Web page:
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"Least significant tempest-in-a-teapot in the history of world Jewry." Maybe yes, maybe no.

dotCommonweal's needler-in-chief, Gerelyn Hollingsworth, has needled yours truly for failing to mention the vote of the American Studies Association to boycott Israeli academic institutions (but not Israeli academics) for the West Bank occupation and settlements. NYTimes report.

INSTEAD, here is a report of a community discussion, "What it means to be pro-Israel in America?" held at the esteemed 92nd Street Y.

Apparently it means different things to different people (surprise!).  Panel members included Jeremy Ben-Ami of J Street, David Harris of the AJC, and John Podhoretz of Commentary, with Jane Eisner of the Forward moderating (sort of). The audience also seems to have played an active part. It is refreshing and edifying to know that within the Jewish community, there are people willing to think about and debate this fraught subject (though one of the panelists left in a huff).  Haaretz (Chemi Shalev)  gives a vivid account of the proceedings.

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Hi, Margaret!

Sorry you regard questions and observations as needling.   In Commonweal's first issue, 89 years ago, the editors took a different view:

Where the opinion of its editors, contributors and readers differs on subjects yet unsettled by competent authority, it will be an open forum for the discussion of such differences in a spirit of good temper.

(Why not take a lesson from "the Jewish community" and WELCOME disagreement?) 

(I agree that the American Studies Association's behavior is lame.  Most pathetic, imho, are the chicken-hearted members who abstained from voting.  Eeuuuww.) 

If the Ha'aretz news story is correct, I'm not sure I'm either refreshed or edified. What it told me is that neither plain old-fashioned seclularists nor plain old-fashioned Christians of whatever denomination, have a monopoly on really stupid polarization. We should all welcome disagreement, and should all learn to deal with it in a civil way.

I remember (I think) an unpleasant incident perhaps two or three years ago in which the late Tony Judt was banned from speaking at some gathering in New York (at the Polish consulate-general perhaps) because he was deemed to be insufficiently (or incorrectly) pro-Israel.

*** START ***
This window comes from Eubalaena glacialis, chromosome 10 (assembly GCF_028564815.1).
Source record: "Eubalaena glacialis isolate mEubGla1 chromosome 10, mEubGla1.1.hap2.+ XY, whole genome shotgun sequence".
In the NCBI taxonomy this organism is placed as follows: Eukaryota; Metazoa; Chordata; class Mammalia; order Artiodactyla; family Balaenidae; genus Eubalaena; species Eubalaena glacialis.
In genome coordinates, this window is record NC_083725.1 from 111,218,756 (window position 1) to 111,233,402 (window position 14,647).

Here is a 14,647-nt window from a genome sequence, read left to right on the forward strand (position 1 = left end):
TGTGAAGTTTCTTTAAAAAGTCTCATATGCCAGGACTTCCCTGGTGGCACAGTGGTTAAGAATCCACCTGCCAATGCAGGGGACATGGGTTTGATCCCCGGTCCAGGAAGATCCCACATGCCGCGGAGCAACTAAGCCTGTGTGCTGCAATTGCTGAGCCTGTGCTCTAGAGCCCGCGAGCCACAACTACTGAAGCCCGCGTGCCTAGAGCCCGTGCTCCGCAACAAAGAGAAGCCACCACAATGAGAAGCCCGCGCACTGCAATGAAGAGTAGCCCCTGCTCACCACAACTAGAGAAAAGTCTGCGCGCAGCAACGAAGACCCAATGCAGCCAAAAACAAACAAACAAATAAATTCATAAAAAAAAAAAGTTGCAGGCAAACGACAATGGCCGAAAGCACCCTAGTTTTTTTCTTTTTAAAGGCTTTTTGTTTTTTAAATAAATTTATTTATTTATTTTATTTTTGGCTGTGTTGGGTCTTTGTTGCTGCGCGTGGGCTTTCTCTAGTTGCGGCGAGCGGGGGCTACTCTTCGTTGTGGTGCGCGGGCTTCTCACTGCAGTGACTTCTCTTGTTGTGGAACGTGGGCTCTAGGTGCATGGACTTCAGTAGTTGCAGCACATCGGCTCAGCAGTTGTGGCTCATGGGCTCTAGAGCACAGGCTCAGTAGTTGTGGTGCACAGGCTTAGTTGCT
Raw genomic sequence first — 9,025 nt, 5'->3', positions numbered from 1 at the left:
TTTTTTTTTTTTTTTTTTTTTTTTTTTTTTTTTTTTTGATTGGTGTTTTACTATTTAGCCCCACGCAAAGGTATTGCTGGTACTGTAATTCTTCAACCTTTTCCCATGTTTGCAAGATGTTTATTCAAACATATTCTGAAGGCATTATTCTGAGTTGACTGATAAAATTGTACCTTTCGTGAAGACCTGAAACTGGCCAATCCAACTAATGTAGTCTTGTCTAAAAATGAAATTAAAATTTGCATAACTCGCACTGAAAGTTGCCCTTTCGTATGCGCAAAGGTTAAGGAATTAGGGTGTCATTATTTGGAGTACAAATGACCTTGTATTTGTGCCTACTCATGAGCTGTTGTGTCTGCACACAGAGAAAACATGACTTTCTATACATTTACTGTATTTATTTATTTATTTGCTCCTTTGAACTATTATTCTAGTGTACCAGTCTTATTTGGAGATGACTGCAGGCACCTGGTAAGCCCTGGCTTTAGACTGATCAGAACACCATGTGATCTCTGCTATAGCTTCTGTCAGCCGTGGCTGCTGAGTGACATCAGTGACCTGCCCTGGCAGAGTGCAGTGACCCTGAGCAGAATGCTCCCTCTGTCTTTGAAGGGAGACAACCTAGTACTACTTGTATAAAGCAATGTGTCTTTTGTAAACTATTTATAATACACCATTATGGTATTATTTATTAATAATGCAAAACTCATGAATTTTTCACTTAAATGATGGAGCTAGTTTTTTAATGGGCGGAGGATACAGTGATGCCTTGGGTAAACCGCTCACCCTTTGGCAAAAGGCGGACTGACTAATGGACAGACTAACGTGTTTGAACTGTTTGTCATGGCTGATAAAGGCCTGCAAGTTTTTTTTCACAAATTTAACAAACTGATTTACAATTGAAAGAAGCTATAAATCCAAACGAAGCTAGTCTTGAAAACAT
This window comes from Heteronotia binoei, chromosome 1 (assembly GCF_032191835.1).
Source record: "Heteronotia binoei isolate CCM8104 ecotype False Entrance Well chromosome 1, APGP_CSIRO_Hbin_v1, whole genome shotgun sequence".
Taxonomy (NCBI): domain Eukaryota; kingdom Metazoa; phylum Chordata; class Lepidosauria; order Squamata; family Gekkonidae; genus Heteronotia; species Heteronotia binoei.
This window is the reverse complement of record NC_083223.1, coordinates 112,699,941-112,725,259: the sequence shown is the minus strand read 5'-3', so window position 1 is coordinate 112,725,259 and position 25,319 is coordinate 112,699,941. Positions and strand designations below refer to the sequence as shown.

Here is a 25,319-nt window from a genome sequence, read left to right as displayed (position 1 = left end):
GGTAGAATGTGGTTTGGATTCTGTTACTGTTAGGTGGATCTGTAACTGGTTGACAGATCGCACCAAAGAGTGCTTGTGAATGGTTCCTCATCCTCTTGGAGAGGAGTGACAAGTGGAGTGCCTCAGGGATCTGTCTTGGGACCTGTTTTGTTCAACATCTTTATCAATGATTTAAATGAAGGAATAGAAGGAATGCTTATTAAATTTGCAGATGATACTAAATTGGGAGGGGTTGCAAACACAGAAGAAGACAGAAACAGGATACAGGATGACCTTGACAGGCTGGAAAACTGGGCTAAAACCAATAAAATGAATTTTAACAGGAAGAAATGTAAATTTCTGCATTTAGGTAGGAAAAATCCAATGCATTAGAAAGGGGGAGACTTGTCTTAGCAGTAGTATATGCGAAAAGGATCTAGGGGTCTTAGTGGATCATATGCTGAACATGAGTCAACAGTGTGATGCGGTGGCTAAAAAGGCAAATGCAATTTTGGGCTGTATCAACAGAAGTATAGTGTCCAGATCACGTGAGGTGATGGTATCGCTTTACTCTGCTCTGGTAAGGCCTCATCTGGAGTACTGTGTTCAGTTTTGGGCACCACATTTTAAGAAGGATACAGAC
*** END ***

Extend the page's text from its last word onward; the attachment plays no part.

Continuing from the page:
I haven't seen the American Studies Association resolution, but in general I think such boycotts (if that's what this is) are a bad idea, as far as the intellectual and scholarly worlds are concerned. On the other hand, there's a certain amount of discussion going on about how far it is proper and valuable for American educational institutions to form ties with those in China, given human rights questions, the prevaling attitudes to academic freedom in PRC universities and so on. It's one of those "when do you do moreharm than good" questions, and the answers aren't easy.

Is the ASA boycott vote significant or not?  I think it is insignificant because of the ever-increasing degree to which Israel is being integrated into the world.  Just last week, CERN voted unanimously to admit Israel to full membership, making it the only non-European member.

 

In 2010, Israel was admitted to the Organization for Economic Cooperation and Development (the “OECD”), a 34-member organization of Western-oriented countries committed to democracy and free markets.

 

According to the 2013 KOF Index of Globalization, which measures economic, social and political integration into the world, Israel ranked 29th among 207 countries, the highest ranking among Middle East countries.

 

During the past 25 years, since the end of the Cold War, Israel’s diplomatic position in the world has dramatically improved.  Since 1989, Israel has established full diplomatic relations with nearly 70 countries.  Today the only non-Muslim-majority countries with which Israel has no relations are North Korea, Venezuela, Cuba, Bolivia, Nicaragua and Bhutan

                                                                                                                                                       

How did South Africa stand with the international community during the apartheid days? (I'm asking;  I don't know) The anti-apartheid boycotts seemed pretty effective I thought; did South Africa have full diplomatic relations with most of the other countries at the time?

My problem with boycotts in general and this one in particular is that it is collective punshment and it doesn't punish the ones responsible for the perceived wrong.  Why should the scholars of Israel be singled out for the actions of the Israeli government?

Everyone on my own Chrstmas list is getting a bottle of kosher certified organic olive oil from Sindyanna of Galilee,a cooperative of Arab and Jewish women in Northern Israel who are creating a market for Arab olive growers to sell their products.  Its  better to support something good when you can than to protest something bad. 

 

 

Irene:  I don't know in detail the history of the boycott of South Africa, and do not believe the situation in Israel and South Africa are comparable, but I do know that the boycott of South Africa was an economic boycott and that the attempt, which has been going on a long time, to initiate the same against Israel has largely been a failure, as indicated by the KOF Globalization Index.  When just economic integration is taken into account, Israel ranks even higher than its 29th ranking overall, and its degree of integration is growing, not shrinking.  I applaud your support of joint Israeli-Arab endeavors.  We need more of them.

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About the Author

Margaret O'Brien Steinfels, a former editor of Commonweal, writes frequently in these pages and blogs at dotCommonweal.